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Tell me I'm crazy - Willy's Jeepster

Discussion in 'The Okie Corral' started by Dennis in MA, Apr 19, 2012.

  1. Dennis in MA

    Dennis in MA Get off my lawn

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    I was surprised at how inexpensive (versus the big boats of the day) a late 40's Jeepster convertible costs, restored. (Not the CJ - the Jeepster sedan.)

    It's got that 40's look and that military look mixed in. Sorta quirky and funny and classic at the same time. I'd love it for a summertime run-around vehicle.

    PLEASE call me crazy. It isn't a this-year thing, but I'm all of a sudden interested.

    Not a huge car repair guy, but I've got a great mechanic and we aren't talking 25,000 miles per year. I can turn a wrench, but usually don't b/c of time and family constraints.
     
  2. camelotkid

    camelotkid non-believer

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    I've always liked them myself, I saw two for sale last weekend at rod run. Both were yellow for what its worth.
     

  3. PBCounty

    PBCounty

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    I've got a story about one of those cars....but it sounds too much like BS for me to tell it.
     
  4. Eric

    Eric Big Giant Head Staff Member Admin Silver Member

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    The Jeepsters were produced until 1973. There are a bunch of them out there. I had one for a while. The only gripe I had was that the engine compartment was very small and I wanted to put a larger engine in it. Actually, I wanted to stick a Cummins Turbo-Diesel in it.:supergrin: Anyway, they are neat old rides and there are a lot of parts available. Eric
     
  5. gigab1te

    gigab1te

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    My brother had one years ago with a corvette engine in it. It was a fun little hot rod, and as noted above, parts are readily available. I think he wound up selling it to a high school kid. My brother and I easily did all the work on it ourselves, and we weren't particularly skilled mechanics...
     
  6. Eric

    Eric Big Giant Head Staff Member Admin Silver Member

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    He must have had to cut the hell out of the firewall to get that engine in there. Eric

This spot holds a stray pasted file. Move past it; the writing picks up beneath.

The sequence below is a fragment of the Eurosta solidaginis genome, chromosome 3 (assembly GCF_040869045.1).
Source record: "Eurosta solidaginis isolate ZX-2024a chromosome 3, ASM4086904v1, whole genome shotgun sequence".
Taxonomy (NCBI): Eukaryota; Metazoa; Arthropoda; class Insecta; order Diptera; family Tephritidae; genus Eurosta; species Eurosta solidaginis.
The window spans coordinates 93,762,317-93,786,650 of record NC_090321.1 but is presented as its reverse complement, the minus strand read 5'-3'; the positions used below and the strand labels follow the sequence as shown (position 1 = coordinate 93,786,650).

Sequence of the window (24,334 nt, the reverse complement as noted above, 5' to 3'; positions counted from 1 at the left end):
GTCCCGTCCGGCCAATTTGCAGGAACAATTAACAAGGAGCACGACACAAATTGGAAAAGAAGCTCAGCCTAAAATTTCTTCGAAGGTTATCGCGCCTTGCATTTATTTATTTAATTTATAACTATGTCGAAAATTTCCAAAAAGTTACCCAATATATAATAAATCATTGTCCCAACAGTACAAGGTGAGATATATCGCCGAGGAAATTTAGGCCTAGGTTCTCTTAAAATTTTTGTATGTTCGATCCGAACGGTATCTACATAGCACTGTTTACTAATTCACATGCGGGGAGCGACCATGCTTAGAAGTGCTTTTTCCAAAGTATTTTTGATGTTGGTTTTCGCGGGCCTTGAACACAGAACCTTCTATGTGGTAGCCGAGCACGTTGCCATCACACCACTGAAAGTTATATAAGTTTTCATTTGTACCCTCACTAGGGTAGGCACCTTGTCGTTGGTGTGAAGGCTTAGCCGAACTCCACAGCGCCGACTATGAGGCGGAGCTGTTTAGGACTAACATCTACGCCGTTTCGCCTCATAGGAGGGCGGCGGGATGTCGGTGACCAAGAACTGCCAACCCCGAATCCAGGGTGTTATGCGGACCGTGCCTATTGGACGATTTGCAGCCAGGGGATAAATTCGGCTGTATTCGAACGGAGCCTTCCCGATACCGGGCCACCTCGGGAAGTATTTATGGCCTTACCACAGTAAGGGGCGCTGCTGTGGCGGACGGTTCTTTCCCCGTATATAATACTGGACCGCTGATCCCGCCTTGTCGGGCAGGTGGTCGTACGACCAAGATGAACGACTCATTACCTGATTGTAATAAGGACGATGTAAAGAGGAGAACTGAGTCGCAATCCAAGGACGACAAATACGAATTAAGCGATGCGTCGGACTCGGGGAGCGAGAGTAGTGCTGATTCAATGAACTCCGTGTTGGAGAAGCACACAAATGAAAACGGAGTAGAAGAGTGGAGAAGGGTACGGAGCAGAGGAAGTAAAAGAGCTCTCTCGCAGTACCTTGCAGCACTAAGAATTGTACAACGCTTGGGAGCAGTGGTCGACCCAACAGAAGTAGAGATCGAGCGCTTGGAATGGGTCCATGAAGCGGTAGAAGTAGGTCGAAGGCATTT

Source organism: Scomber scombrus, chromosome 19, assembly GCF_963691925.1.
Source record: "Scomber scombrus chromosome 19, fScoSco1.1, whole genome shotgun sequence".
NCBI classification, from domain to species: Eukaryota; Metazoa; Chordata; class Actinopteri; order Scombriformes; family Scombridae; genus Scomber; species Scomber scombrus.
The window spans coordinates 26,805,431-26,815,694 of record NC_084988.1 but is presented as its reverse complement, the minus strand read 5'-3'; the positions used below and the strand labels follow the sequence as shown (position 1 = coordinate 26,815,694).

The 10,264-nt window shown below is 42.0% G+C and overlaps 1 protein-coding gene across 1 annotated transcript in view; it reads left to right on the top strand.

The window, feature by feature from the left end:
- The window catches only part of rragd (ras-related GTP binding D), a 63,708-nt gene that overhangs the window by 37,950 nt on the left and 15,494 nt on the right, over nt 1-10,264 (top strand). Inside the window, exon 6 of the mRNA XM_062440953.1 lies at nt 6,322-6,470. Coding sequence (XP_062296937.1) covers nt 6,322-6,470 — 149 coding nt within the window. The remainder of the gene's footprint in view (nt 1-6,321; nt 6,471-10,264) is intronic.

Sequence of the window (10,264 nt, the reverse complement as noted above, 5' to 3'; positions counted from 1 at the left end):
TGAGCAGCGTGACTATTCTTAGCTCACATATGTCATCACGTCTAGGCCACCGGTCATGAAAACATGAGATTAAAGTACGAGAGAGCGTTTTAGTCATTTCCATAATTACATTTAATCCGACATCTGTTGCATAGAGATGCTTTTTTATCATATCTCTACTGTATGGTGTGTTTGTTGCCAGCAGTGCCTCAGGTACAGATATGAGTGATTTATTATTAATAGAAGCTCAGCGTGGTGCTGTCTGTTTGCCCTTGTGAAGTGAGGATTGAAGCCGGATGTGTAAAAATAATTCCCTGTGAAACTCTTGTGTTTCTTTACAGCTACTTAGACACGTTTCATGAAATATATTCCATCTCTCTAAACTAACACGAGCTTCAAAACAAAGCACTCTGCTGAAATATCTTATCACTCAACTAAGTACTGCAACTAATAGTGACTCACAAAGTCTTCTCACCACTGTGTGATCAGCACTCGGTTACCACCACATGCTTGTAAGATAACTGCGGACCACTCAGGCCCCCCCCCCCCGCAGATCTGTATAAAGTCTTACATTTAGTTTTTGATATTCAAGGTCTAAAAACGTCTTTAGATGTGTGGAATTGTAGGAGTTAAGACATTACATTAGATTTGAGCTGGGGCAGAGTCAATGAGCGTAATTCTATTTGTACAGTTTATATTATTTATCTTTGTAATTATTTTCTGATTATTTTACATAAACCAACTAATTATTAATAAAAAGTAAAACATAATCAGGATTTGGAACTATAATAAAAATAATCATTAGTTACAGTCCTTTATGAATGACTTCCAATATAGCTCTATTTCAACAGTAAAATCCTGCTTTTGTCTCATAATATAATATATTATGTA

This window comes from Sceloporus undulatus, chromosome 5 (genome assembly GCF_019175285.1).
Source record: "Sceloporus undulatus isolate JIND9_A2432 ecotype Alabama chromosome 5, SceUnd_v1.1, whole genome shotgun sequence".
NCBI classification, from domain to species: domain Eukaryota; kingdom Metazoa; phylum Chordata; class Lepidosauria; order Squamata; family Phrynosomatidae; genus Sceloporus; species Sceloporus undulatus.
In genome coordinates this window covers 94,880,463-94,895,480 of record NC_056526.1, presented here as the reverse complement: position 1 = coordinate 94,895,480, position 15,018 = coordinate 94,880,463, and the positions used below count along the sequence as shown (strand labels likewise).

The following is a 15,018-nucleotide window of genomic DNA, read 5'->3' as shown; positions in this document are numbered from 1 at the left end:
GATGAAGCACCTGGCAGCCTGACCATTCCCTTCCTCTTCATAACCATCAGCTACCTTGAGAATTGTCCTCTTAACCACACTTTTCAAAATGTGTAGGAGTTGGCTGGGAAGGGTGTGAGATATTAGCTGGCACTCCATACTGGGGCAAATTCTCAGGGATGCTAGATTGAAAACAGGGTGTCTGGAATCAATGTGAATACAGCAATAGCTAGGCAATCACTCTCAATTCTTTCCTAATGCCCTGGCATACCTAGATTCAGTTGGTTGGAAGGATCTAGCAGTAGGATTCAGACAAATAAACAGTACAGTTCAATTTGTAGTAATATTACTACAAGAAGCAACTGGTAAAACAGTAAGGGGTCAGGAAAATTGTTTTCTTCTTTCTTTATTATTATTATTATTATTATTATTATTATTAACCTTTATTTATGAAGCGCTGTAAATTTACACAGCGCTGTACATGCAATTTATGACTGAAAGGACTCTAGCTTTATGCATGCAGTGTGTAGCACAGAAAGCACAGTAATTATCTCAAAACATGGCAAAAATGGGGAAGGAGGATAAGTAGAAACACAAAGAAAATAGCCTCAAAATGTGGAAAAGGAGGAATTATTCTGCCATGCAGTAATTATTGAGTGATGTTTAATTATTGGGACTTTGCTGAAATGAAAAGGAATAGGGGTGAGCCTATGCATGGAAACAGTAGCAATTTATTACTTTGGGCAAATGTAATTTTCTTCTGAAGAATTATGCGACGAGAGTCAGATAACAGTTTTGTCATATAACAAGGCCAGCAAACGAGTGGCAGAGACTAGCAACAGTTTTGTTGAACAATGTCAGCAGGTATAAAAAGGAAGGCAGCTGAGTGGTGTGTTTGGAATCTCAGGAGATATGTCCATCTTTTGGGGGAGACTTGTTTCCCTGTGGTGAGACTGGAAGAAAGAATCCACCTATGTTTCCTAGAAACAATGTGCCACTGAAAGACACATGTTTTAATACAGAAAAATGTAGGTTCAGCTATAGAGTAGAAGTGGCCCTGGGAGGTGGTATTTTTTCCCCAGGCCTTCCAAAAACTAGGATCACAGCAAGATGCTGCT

7. LibertyPatriot

    LibertyPatriot

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    Didn't they have the same engine compartment as a CJ? Plenty of room for big V8's.
     
  8. janice6

    janice6 Silver Member

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    You reminded me.



    My mother had one in the early 60's.
     
  9. Eric

    Eric Big Giant Head Staff Member Admin Silver Member

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    I had a 1967 Jeepster Commando. The hood was as long as a CJ, but the firewall encroached almost halfway into that space. An inline 4, or possible a small V-6 would have fit in that compartment, without cutting and rebuilding the firewall. Eric
     
  10. LibertyPatriot

    LibertyPatriot

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    Gotcha, I never saw under the hood I guess. I'd love to build one as a town cruiser. My wife loves the body style too. Maybe someday.
     
  11. DanaT

    DanaT Pharaoh

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    You're crazy!!!

    -Dana
     
  12. Dennis in MA

    Dennis in MA Get off my lawn

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    I see a few with small V-6's and auto trannys. That interests me.

    I like the yellow ones.

    My fear is that I just really want one for a week. Then I have no use for it. Lol
     
  13. VELO

    VELO

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    :agree:
     
    Last edited: Apr 19, 2012
  14. gigab1te

    gigab1te

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    He bought it with it in there. Swapping engines was (and still is) beyond our skills. I don't remember the firewall being modified, but it could have been. I'll tell you, that car could really hussle with the corvette engine!
     
  15. Eric